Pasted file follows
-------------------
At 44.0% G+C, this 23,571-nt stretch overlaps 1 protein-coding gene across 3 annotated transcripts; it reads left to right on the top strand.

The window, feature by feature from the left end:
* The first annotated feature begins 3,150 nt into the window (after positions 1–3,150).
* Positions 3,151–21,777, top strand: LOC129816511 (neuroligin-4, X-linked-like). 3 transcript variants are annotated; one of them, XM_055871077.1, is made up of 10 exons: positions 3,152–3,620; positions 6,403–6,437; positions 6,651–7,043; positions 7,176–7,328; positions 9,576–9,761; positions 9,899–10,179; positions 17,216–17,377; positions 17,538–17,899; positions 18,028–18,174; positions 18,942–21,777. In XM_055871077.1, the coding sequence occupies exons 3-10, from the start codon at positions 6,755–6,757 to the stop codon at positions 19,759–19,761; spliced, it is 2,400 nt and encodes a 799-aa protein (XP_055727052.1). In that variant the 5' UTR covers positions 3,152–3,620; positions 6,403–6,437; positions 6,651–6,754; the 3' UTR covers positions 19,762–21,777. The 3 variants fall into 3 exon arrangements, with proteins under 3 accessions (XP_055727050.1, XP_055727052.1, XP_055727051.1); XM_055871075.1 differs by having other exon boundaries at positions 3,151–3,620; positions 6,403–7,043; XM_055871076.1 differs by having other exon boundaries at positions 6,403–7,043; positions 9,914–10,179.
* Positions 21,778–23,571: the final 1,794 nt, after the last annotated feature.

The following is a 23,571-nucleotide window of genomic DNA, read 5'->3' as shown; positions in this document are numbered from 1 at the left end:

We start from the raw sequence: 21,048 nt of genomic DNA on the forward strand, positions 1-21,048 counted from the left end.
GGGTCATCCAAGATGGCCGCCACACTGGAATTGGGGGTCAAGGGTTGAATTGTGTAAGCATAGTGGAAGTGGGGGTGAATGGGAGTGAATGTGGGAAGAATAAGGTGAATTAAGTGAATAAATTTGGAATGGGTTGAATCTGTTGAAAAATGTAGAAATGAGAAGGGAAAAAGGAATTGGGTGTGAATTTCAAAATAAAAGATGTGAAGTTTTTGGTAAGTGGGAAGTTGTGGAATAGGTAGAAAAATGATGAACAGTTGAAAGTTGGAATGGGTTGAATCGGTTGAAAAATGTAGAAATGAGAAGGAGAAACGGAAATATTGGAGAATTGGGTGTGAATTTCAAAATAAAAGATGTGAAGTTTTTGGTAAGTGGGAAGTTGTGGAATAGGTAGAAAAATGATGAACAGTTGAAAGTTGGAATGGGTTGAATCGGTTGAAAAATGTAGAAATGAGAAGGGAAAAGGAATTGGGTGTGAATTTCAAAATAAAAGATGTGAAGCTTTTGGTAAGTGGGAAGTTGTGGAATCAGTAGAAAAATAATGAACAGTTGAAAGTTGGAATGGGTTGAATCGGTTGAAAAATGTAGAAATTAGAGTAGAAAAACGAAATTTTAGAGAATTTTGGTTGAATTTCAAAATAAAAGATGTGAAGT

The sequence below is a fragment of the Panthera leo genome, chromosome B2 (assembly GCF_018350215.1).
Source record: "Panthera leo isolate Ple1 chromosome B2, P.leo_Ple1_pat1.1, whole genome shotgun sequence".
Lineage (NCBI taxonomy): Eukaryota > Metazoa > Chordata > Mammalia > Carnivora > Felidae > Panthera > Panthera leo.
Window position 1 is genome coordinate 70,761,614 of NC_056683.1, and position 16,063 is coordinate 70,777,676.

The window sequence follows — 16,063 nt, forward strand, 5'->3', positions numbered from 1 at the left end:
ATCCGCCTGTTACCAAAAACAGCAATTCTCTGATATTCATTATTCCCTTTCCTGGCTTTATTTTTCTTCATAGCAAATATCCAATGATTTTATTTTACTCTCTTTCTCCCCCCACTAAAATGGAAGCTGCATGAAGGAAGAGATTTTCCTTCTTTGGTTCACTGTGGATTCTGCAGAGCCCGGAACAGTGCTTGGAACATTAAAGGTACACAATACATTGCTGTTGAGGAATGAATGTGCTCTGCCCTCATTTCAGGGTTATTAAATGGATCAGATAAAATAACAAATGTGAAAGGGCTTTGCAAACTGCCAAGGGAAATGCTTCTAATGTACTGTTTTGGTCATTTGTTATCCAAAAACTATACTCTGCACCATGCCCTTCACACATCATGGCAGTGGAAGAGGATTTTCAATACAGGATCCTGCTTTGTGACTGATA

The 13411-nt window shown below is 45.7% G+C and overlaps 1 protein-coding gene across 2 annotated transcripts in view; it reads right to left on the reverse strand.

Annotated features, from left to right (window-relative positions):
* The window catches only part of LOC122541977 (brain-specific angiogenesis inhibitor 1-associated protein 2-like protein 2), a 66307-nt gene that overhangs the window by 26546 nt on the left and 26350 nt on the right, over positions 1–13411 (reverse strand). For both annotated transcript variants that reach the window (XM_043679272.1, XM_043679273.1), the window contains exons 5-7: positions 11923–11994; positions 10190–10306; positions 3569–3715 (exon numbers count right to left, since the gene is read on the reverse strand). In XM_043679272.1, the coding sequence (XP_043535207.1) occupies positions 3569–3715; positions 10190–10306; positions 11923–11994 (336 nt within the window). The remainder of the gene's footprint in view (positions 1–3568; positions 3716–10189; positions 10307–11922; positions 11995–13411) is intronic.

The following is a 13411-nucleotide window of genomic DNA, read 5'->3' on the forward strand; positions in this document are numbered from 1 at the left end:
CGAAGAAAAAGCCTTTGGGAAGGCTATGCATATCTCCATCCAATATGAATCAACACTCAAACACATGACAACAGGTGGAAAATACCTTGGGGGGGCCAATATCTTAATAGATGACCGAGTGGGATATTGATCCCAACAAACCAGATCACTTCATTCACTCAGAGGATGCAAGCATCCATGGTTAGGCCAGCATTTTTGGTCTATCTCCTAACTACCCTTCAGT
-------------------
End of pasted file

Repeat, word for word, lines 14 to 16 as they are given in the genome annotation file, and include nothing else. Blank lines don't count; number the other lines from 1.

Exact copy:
ATCCGCCTGTTACCAAAAACAGCAATTCTCTGATATTCATTATTCCCTTTCCTGGCTTTATTTTTCTTCATAGCAAATATCCAATGATTTTATTTTACTCTCTTTCTCCCCCCACTAAAATGGAAGCTGCATGAAGGAAGAGATTTTCCTTCTTTGGTTCACTGTGGATTCTGCAGAGCCCGGAACAGTGCTTGGAACATTAAAGGTACACAATACATTGCTGTTGAGGAATGAATGTGCTCTGCCCTCATTTCAGGGTTATTAAATGGATCAGATAAAATAACAAATGTGAAAGGGCTTTGCAAACTGCCAAGGGAAATGCTTCTAATGTACTGTTTTGGTCATTTGTTATCCAAAAACTATACTCTGCACCATGCCCTTCACACATCATGGCAGTGGAAGAGGATTTTCAATACAGGATCCTGCTTTGTGACTGATA

The 13411-nt window shown below is 45.7% G+C and overlaps 1 protein-coding gene across 2 annotated transcripts in view; it reads right to left on the reverse strand.

Annotated features, from left to right (window-relative positions):